To give a general formulation of an SOS problem, we denote the decision variables as $u = (u_1, u_2, \dots, u_n) \in \reals^m$. The linear cost function is defined by $c^\top u$ for some vector $c\in \reals^m$. To specify an SOS problem with $N$ constraints requires picking $N(m+1)$ polynomials, which we write $p_{i,j}$ for $i = 1, 2, \dots, N$ and $j = 0, 1, \dots, m$. An SOS problem is then written

\label{eq:sos program} \begin{aligned} \maximize_{u\in\reals^m}\quad & c^\top u \\ \subjectto \quad & p_{1,0} + u_1 p_{1,1} + \cdots + u_m p_{1,m} \in \SOSpolys[x] \\ & p_{2,0} + u_1 p_{2,1} + \cdots + u_m p_{2,m} \in \SOSpolys[x] \\ & \hspace{7em} \vdots \\ & p_{N,0} + u_1 p_{N,1} + \cdots + u_m p_{N,m} \in \SOSpolys[x] \\ & A_{\text{eq}} u = b_{\text{eq}} \\ & A_{\text{ieq}} u \leq b_{\text{ieq}} %& \textup{Equality constraints on u_1, u_2, ..., u_m} \\ %& \textup{Inequality constraints on u_1, u_2, ..., u_m} \end{aligned}

Thus, a solution to (\ref{eq:sos program}) is a vector $u^*\in\reals^m$ that minimizes $c^\top u^*$ while satisfying the requirement that for each $i = 1, 2, \dots, N$, the function

$x \mapsto p_{i,0}(x) + u^*_1 p_{i,1}(x) + \cdots + u^*_m p_{i,m}(x)$

is a sum of squares.

Remark. At this point, you might be concerned about how to compute a solution to (\ref{eq:sos program}). It turns out that (\ref{eq:sos program}) can be reformulated into a semidefinite program (SDP), which is a type of convex optimization problem that can be efficiently and reliably solved using numerical solvers (assuming a solution exists). We plan to describe how to solve SOS problems in a later post.

### Example: Lyapunov Function

Consider a 2D continuous-time dynamical system with state vector $x = (x_1, x_2) \in \reals^2$ and dynamics given by

$$\label{eq:lyapunov} \dot x = f(x) := \begin{bmatrix} x_2 \\ (-x_1 - 2x_2)(x_1 + x_2)^2 \end{bmatrix}$$

We can guess the form of a Lyapunov function to be

$V(x) = u_1 p_1(x_1, x_2) + u_2 p_2(x_1, x_2) + \cdots + u_m p_m(x_1, x_2)$

where each $p_i$ is a polynomial function. Picking $m$ and each $p_i$ is typically a process of trial and error using intuitive guesses based on the structure and complexity of the problem. We will use $m = 3$ and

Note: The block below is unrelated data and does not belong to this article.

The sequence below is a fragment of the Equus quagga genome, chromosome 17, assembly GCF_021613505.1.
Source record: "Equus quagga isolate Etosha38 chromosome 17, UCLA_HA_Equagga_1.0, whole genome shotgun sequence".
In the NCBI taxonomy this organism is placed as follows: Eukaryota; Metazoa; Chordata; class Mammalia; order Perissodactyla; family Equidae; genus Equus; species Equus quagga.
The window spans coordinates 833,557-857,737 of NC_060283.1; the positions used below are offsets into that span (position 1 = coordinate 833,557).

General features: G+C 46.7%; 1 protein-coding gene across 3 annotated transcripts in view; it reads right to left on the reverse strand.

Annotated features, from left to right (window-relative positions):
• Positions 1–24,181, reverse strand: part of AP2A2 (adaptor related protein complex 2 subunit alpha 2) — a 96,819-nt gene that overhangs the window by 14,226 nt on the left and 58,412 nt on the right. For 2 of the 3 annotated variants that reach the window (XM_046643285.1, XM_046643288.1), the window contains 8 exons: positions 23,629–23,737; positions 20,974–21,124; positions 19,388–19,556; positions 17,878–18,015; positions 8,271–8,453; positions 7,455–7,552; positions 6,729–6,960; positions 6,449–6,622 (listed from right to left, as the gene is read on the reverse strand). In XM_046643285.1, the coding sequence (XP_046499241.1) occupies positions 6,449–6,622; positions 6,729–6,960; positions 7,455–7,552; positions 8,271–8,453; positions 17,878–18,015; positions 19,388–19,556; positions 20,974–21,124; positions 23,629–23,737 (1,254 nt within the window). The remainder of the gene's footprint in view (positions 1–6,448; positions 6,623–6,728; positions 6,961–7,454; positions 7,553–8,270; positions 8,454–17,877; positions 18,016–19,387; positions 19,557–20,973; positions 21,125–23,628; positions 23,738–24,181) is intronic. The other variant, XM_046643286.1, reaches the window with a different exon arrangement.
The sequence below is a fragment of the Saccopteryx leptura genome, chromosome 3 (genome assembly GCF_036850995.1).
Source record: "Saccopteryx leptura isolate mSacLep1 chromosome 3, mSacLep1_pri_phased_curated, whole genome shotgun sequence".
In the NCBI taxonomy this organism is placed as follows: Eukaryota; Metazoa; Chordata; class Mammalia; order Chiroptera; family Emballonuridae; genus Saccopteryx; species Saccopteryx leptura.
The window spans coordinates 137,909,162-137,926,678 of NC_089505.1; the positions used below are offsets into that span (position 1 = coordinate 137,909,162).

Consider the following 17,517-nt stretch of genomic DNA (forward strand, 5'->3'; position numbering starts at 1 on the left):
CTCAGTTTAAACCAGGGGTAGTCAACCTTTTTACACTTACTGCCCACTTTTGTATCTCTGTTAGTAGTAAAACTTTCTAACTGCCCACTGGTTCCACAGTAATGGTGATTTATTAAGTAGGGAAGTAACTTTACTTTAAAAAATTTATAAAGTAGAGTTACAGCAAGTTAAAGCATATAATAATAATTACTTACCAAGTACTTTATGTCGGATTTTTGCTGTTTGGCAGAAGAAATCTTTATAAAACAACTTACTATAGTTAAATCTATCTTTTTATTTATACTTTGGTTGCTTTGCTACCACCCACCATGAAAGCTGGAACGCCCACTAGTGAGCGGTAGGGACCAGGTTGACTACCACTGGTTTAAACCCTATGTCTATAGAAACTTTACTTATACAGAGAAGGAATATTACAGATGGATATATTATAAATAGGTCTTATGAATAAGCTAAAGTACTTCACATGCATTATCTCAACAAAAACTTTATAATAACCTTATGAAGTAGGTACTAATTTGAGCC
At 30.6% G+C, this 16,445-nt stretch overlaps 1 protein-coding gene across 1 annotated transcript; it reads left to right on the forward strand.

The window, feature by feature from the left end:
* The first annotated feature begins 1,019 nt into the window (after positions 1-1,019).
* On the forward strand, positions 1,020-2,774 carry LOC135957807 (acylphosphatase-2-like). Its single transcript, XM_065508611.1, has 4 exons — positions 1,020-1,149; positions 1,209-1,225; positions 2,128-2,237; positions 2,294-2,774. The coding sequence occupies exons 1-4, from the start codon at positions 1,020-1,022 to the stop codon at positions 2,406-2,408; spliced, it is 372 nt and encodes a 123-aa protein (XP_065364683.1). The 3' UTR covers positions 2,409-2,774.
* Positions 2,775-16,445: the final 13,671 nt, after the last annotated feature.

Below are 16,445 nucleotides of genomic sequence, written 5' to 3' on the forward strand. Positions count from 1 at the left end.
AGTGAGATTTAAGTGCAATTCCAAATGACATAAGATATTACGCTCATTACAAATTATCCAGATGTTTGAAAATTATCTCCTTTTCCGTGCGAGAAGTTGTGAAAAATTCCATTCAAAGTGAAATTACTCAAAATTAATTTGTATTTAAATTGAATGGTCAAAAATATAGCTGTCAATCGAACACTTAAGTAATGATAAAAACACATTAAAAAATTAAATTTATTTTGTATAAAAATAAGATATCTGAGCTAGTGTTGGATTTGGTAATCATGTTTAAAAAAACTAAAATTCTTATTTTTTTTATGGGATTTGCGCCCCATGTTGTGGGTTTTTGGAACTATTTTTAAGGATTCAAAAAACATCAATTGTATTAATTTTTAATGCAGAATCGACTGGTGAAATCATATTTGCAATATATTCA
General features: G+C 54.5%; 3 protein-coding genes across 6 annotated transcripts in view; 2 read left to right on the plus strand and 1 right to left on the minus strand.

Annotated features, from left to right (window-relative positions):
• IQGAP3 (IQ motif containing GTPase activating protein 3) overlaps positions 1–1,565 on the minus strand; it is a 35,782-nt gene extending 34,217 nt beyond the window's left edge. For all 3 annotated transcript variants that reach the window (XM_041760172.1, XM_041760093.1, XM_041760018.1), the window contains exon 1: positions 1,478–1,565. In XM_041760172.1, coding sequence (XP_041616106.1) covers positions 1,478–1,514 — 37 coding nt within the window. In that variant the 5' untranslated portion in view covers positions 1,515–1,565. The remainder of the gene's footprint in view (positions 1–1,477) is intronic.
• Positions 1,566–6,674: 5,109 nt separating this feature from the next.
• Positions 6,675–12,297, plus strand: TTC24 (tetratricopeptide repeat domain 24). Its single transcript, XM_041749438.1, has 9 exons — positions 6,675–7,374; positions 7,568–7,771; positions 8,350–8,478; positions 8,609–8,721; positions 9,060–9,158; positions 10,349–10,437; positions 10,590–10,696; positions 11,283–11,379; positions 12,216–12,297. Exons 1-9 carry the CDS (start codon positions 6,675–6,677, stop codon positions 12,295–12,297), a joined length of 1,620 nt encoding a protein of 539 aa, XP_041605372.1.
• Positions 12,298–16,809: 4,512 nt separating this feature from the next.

\begin{aligned} p_1(x_1, x_2) := x_1^2 \\ p_2(x_1, x_2) := x_2^2 \\ p_3(x_1, x_2) := x_1x_2 \end{aligned}

Therefore, the general form of $V$ is $$V(x) = u_1 x_1^2 + u_2 x_2^2 + u_3 x_1x_2.$$ Calculating $\dot V,$ we find

\begin{aligned} x \mapsto \dot V(x) &= \ip{\nabla V(x)}{f(x)} \\ &= \ip{\begin{bmatrix}2u_1x_1 +u_3 x_2 \\ 2u_2x_2 + u_3 x_1\end{bmatrix}} {\begin{bmatrix}x_2 \\ (-x_1 - 2x_2)(x_1 + x_2)^2 \end{bmatrix}} \\ &= 2u_1x_1x_2 + u_3 x_2^2 \\ &\quad {} + 2u_2x_2(-x_1 - 2x_2)(x_1 + x_2)^2 \\ &\quad {} + u_3 x_1(-x_1 - 2x_2)(x_1 + x_2)^2 \end{aligned}

We want $V$ to be positive definite relative to the origin, so it is necessary that $V(x) \in \SOSpolys[x]$, but this is not sufficient because an SOS polynomial can be only positive semidefinite rather than positive definite. You can add constraints on $u_1$, $u_2$, and $u_3$ to ensure $V$ is positive definite. The simplest choice is to require that $u_1$ and $u_2$ are positive and $u_3$ is zero, so $V$ is a bowl shaped function:

$V(x) = u_1 x_1^2 + u_2 x_2^2.$

The constraints are then,

\begin{aligned} u_1 &> 0 \\ u_2 &> 0 \\ u_3 &= 0. \end{aligned}

For numerical reasons, strict inequalities don’t work well in optimization problems, we instead pick some $\epsilon > 0$ and change the constraints to

\begin{aligned} u_1 &\geq \epsilon \\ u_2 &\geq \epsilon \\ u_3 &= 0. \end{aligned}

Rewriting these constraints using matrices, we have

\begin{aligned} \begin{bmatrix} -1 & 0 & 0 \\ 0 & -1 & 0 \end{bmatrix} u &\leq \begin{bmatrix} -\epsilon \\ -\epsilon \end{bmatrix} \\ \begin{bmatrix} 0 & 0 & 1 \end{bmatrix} u &= 0. \end{aligned}

Becuase we won’t know a good choice of $\epsilon$ beforehand, we can make it one of the decision variables and make the cost function $(u, \epsilon) \mapsto \epsilon$ so that the optimizer tries to find the largest value of $\epsilon$ such that the problem has solution. We must check the value of $\epsilon$ for the solution to the optmization problem to ensure $\epsilon > 0$.